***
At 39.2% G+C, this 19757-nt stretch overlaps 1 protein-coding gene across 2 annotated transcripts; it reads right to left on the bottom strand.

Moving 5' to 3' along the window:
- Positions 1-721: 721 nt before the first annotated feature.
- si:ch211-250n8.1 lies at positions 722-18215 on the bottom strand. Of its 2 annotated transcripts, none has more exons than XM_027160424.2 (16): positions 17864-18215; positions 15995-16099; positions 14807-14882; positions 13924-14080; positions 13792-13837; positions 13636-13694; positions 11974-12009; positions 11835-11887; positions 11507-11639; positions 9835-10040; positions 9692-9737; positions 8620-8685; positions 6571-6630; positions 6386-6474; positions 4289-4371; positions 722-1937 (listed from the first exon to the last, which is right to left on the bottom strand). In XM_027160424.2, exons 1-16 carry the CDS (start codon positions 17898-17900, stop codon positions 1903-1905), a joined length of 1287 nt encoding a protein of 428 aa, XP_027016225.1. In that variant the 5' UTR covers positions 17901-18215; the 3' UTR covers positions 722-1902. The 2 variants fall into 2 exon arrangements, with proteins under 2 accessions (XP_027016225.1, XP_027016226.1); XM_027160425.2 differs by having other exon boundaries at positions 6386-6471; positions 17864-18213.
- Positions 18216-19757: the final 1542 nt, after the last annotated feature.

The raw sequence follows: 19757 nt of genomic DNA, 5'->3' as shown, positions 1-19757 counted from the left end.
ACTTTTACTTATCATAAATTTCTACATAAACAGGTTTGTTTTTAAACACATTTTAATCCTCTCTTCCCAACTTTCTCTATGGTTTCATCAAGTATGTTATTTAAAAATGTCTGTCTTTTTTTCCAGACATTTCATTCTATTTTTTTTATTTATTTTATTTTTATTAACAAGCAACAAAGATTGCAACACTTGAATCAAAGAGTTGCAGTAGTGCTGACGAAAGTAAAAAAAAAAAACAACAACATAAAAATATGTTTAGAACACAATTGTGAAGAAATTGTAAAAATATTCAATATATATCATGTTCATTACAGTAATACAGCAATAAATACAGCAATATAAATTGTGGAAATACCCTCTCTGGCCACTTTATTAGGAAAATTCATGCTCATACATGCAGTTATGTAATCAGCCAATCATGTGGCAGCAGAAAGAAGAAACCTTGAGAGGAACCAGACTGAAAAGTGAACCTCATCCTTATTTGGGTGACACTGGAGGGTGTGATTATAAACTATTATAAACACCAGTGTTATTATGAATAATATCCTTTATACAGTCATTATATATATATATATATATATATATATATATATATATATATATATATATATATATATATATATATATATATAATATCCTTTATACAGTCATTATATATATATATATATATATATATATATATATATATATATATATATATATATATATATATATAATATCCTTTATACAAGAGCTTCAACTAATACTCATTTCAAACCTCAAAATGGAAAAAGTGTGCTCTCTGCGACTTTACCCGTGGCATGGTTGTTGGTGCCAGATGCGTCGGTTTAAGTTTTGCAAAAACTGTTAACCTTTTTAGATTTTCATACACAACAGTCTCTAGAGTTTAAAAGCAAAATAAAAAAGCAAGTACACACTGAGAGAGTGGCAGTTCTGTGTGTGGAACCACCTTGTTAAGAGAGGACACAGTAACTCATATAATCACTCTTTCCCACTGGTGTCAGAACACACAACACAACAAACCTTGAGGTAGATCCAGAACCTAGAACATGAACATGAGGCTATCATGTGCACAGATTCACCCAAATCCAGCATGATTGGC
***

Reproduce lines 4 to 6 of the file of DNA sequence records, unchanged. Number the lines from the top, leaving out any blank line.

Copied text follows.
- si:ch211-250n8.1 lies at positions 722-18215 on the bottom strand. Of its 2 annotated transcripts, none has more exons than XM_027160424.2 (16): positions 17864-18215; positions 15995-16099; positions 14807-14882; positions 13924-14080; positions 13792-13837; positions 13636-13694; positions 11974-12009; positions 11835-11887; positions 11507-11639; positions 9835-10040; positions 9692-9737; positions 8620-8685; positions 6571-6630; positions 6386-6474; positions 4289-4371; positions 722-1937 (listed from the first exon to the last, which is right to left on the bottom strand). In XM_027160424.2, exons 1-16 carry the CDS (start codon positions 17898-17900, stop codon positions 1903-1905), a joined length of 1287 nt encoding a protein of 428 aa, XP_027016225.1. In that variant the 5' UTR covers positions 17901-18215; the 3' UTR covers positions 722-1902. The 2 variants fall into 2 exon arrangements, with proteins under 2 accessions (XP_027016225.1, XP_027016226.1); XM_027160425.2 differs by having other exon boundaries at positions 6386-6471; positions 17864-18213.
- Positions 18216-19757: the final 1542 nt, after the last annotated feature.

The raw sequence follows: 19757 nt of genomic DNA, 5'->3' as shown, positions 1-19757 counted from the left end.